A Quantitative Comparison of 5-Aminolaevulinic Acid- and Methyl Aminolevulinate-Induced Fluorescence, Photobleaching and Pain During Photodynamic Therapy

Ronan M. Valentine, Sally H. Ibbotson, C. Tom A. Brown, Kenny Wood, Harry Moseley

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    27 Citations (Scopus)

    Abstract

    The characteristics of protoporphyrin IX (PPIX) fluorescence in superficial basal cell carcinoma (sBCC) and carcinoma in situ (Bowen's Disease, BD) following application of 5-aminolaevulinic acid (5-ALA) and its methyl ester (methyl aminolevulinate [MAL]) before, during and after photodynamic therapy (PDT) were investigated in 40 patients. Photosensitizer prodrug penetration can limit PDT efficacy and understanding the characteristics of PPIX fluorescence through fluorescence spectroscopy, may improve knowledge of photosensitizer delivery. Fluorescence intensity was assessed quantitatively, and the rate of photobleaching was determined by fitting an exponential decay. As a secondary end-point, PDT-induced pain was also measured continuously during treatment using a novel hand-held device, known as a pain logger. In vivo PPIX fluorescence was shown to decrease during irradiation, allowing the in vivo photobleaching of PPIX to be monitored. No significant difference was found between ALA- or MAL-induced PPIX fluorescence in lesions of sBCC and BD (P > 0.05), indicating no detectable difference in PPIX kinetics for the two prodrugs as assessed by these measures. Pain, as assessed by the logger device, showed high interindividual variability and pain levels tended to be higher initially, decreasing during treatment. No difference was seen in pain experienced during ALA-or MAL-PDT (P > 0.05).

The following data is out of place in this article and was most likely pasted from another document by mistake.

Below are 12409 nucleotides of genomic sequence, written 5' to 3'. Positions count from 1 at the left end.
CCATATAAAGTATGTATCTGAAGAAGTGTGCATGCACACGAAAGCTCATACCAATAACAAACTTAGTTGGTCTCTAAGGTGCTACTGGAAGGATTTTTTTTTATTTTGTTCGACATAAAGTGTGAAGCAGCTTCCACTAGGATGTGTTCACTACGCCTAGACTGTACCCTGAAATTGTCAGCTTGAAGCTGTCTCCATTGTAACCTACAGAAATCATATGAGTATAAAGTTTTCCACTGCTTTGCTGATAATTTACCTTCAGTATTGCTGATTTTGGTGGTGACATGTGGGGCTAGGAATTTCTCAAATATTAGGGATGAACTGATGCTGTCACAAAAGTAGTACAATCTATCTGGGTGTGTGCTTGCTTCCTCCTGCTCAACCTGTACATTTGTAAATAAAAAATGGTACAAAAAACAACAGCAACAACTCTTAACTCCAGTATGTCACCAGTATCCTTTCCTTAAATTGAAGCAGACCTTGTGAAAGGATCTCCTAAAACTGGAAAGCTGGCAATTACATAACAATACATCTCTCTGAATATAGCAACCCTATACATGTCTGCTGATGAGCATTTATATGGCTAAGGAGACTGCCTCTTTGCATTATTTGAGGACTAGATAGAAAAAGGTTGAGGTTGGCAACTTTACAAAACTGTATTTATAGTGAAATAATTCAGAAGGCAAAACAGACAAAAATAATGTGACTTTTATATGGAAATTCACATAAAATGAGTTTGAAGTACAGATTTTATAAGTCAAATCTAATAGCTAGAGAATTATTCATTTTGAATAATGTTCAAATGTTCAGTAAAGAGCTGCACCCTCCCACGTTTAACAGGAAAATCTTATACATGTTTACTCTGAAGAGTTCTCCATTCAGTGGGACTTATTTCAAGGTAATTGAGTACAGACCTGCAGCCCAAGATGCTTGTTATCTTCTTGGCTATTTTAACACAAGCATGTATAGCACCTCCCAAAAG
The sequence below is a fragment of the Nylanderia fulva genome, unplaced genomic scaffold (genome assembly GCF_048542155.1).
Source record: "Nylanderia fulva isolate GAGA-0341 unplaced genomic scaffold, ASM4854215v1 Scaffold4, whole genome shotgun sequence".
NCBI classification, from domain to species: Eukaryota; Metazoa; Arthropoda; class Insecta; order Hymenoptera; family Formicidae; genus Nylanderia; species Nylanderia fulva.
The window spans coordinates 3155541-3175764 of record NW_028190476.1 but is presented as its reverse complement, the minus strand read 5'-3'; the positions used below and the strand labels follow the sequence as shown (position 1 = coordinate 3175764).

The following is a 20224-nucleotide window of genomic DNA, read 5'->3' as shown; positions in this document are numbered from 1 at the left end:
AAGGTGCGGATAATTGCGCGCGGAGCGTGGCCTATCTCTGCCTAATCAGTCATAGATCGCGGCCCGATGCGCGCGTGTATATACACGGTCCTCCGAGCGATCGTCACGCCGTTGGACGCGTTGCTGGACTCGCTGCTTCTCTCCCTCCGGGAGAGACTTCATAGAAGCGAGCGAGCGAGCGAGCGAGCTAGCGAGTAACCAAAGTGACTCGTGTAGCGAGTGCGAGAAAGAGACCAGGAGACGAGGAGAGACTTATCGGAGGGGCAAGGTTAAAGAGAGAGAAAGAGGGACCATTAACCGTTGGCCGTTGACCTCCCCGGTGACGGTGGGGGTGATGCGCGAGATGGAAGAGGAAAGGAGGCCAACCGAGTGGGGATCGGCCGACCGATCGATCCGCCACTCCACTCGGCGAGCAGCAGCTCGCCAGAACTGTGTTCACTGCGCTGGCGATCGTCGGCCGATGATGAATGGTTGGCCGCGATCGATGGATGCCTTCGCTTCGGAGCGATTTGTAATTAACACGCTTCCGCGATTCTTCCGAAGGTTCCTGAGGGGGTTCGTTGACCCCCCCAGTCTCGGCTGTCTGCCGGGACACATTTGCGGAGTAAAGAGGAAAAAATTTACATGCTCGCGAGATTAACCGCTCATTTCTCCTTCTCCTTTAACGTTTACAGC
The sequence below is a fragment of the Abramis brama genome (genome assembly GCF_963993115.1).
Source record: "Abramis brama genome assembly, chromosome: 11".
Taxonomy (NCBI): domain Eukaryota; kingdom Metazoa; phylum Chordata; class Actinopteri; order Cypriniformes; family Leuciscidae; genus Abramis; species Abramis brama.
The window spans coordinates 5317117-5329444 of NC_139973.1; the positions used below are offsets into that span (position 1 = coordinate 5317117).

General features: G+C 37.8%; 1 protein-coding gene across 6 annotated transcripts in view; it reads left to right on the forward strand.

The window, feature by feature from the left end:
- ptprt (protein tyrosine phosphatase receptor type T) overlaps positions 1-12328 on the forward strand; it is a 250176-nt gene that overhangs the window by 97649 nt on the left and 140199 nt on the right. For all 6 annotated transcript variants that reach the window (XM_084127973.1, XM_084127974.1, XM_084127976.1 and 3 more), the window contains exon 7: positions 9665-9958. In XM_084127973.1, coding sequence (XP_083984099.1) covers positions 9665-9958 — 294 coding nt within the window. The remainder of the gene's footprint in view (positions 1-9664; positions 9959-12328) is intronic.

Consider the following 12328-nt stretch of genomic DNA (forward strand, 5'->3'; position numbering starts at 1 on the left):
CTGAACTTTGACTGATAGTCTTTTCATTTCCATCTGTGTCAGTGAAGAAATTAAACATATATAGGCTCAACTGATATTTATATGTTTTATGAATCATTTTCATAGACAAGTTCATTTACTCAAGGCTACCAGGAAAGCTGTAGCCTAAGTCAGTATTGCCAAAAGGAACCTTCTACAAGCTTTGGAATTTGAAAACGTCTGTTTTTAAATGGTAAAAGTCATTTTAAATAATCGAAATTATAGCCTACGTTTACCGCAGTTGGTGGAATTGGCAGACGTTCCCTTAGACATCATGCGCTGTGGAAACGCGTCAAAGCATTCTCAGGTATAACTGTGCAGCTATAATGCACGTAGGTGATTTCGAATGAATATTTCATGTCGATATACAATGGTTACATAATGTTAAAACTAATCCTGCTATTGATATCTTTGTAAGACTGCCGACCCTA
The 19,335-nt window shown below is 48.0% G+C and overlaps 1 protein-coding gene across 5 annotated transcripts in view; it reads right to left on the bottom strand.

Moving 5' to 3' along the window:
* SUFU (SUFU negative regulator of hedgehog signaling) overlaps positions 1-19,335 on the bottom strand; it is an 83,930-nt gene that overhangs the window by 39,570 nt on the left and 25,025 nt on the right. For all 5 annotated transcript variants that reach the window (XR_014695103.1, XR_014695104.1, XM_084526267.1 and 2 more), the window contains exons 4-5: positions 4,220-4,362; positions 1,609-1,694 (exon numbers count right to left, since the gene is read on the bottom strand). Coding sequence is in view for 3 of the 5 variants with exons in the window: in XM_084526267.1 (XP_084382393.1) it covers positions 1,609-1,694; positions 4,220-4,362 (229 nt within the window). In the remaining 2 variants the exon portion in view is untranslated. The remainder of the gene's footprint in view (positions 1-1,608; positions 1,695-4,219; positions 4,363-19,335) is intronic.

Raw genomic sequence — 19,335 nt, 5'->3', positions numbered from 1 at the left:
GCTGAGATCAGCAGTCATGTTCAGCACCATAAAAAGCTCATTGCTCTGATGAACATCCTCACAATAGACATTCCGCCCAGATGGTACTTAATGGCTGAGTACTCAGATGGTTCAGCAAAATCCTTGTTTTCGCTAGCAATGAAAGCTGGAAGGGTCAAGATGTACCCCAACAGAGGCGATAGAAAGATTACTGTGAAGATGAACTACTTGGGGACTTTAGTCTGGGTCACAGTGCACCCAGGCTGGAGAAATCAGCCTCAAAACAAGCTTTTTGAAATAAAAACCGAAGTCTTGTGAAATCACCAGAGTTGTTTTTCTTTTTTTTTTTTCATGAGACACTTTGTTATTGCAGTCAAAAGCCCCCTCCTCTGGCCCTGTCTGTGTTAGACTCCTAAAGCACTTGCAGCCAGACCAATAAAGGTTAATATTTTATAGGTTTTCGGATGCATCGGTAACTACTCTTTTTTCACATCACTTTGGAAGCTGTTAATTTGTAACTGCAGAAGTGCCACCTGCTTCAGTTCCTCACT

Original languageEnglish
    Pages (from-to)242-249
    Number of pages8
    JournalPhotochemistry and Photobiology
    Volume87
    Issue number1
    DOIs
    Publication statusPublished - 2011

    Keywords

    • BASAL-CELL CARCINOMA
    • INDUCED PROTOPORPHYRIN-IX
    • NONMELANOMA SKIN-CANCER
    • ACTINIC KERATOSIS
    • PHOTOSENSITIZER FLUORESCENCE
    • TOPICAL APPLICATION
    • LIGHT
    • IRRADIANCE
    • GUIDELINES
    • DOSIMETRY

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